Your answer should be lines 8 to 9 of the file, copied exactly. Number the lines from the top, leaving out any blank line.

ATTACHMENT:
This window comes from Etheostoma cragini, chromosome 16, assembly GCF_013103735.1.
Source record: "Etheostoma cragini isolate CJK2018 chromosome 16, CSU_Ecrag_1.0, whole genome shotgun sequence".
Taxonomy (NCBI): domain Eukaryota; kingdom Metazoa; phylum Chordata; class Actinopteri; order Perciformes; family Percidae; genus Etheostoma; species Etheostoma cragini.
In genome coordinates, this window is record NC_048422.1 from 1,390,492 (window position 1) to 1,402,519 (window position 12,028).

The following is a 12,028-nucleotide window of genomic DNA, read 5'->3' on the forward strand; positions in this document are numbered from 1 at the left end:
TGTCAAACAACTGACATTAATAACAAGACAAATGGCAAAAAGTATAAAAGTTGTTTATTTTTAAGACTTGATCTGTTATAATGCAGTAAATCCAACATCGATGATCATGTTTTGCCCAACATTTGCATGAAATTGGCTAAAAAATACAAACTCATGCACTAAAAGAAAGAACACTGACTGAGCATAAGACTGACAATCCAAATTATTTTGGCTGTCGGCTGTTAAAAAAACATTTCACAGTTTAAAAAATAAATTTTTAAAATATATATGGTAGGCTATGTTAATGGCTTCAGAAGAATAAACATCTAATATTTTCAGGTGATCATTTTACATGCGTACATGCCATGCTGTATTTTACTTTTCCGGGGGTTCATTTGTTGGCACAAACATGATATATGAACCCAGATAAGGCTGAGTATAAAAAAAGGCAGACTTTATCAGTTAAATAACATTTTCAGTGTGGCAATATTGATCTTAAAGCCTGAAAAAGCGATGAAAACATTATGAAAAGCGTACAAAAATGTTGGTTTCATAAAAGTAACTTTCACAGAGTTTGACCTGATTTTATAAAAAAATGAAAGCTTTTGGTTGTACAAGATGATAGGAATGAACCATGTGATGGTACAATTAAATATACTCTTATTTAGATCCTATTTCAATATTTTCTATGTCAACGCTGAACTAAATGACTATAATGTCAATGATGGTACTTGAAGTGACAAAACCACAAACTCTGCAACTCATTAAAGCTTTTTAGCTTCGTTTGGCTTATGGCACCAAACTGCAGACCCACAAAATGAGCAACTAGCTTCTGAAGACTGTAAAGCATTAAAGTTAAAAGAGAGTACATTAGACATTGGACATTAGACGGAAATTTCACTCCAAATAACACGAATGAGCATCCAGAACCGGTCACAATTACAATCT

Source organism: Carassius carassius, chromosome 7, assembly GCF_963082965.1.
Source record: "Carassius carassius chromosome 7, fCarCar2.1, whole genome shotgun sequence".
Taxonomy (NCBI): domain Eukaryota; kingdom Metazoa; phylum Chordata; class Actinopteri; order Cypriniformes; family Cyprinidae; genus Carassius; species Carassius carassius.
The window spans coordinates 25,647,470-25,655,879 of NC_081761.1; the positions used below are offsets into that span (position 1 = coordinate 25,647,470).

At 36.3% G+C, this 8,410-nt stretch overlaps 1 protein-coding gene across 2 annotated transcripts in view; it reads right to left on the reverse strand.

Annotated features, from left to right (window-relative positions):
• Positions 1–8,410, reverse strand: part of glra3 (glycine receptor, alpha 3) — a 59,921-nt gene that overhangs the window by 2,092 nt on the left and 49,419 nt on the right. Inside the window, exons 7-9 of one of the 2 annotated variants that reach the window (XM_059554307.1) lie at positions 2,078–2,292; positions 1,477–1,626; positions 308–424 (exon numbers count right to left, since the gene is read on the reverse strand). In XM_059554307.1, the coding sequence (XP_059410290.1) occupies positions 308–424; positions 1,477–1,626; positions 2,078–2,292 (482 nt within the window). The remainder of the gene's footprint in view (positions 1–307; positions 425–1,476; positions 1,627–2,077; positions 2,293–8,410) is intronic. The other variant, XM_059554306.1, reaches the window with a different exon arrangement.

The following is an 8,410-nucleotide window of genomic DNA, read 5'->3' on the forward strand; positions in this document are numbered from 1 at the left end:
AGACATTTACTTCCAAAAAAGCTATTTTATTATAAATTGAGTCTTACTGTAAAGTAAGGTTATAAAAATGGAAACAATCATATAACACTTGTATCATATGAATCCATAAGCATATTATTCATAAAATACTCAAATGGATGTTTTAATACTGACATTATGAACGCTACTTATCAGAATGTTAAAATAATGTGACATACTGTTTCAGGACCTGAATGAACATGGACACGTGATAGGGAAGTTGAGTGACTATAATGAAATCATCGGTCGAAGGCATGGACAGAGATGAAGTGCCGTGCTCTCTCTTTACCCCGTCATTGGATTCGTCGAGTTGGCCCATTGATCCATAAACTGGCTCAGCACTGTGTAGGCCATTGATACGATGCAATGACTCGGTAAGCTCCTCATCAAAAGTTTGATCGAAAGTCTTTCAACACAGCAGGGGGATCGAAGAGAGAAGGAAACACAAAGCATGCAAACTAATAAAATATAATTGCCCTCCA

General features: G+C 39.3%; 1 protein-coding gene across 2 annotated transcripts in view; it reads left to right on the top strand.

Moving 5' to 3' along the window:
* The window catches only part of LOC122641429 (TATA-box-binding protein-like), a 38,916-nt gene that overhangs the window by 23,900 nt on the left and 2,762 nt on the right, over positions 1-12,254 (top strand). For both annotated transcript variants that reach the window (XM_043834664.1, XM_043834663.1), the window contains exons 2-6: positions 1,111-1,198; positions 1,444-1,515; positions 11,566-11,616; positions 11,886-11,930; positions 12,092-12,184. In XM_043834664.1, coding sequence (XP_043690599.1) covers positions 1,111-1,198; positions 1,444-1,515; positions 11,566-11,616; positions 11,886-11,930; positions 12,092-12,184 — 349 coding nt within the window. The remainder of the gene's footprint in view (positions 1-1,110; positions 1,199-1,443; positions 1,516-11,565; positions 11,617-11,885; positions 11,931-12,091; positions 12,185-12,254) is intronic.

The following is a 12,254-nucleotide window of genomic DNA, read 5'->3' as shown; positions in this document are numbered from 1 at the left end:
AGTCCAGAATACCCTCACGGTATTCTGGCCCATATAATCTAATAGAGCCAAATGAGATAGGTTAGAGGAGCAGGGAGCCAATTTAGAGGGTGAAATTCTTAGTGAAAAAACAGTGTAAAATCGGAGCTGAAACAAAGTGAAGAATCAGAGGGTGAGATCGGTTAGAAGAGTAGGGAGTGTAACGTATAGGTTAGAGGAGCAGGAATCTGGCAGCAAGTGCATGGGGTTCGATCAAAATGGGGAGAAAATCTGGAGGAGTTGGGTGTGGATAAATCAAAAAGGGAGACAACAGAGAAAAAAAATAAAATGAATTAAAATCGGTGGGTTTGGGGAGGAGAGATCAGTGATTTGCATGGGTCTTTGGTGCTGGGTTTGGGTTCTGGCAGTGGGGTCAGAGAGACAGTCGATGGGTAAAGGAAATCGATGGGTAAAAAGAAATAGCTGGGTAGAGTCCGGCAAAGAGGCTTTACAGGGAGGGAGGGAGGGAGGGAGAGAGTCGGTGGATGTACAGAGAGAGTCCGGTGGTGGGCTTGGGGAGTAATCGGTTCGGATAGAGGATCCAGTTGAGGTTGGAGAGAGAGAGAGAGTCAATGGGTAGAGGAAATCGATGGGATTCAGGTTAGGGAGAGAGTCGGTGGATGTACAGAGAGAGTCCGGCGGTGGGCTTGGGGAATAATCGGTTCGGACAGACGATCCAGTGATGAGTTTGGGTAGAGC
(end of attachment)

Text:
Source record: "Carassius carassius chromosome 7, fCarCar2.1, whole genome shotgun sequence".
Taxonomy (NCBI): domain Eukaryota; kingdom Metazoa; phylum Chordata; class Actinopteri; order Cypriniformes; family Cyprinidae; genus Carassius; species Carassius carassius.